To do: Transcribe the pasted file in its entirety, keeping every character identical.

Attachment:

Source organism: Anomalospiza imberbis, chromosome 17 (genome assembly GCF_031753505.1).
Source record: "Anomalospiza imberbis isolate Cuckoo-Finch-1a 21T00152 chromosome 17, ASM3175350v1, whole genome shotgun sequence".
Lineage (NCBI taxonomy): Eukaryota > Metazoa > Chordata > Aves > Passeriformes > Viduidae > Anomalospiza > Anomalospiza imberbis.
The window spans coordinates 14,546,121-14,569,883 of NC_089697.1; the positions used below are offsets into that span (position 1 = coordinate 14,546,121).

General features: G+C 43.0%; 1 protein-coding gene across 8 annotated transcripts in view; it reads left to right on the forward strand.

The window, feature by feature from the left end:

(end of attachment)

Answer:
Source organism: Anomalospiza imberbis, chromosome 17 (genome assembly GCF_031753505.1).
Source record: "Anomalospiza imberbis isolate Cuckoo-Finch-1a 21T00152 chromosome 17, ASM3175350v1, whole genome shotgun sequence".
Lineage (NCBI taxonomy): Eukaryota > Metazoa > Chordata > Aves > Passeriformes > Viduidae > Anomalospiza > Anomalospiza imberbis.
The window spans coordinates 14,546,121-14,569,883 of NC_089697.1; the positions used below are offsets into that span (position 1 = coordinate 14,546,121).

General features: G+C 43.0%; 1 protein-coding gene across 8 annotated transcripts in view; it reads left to right on the forward strand.

The window, feature by feature from the left end: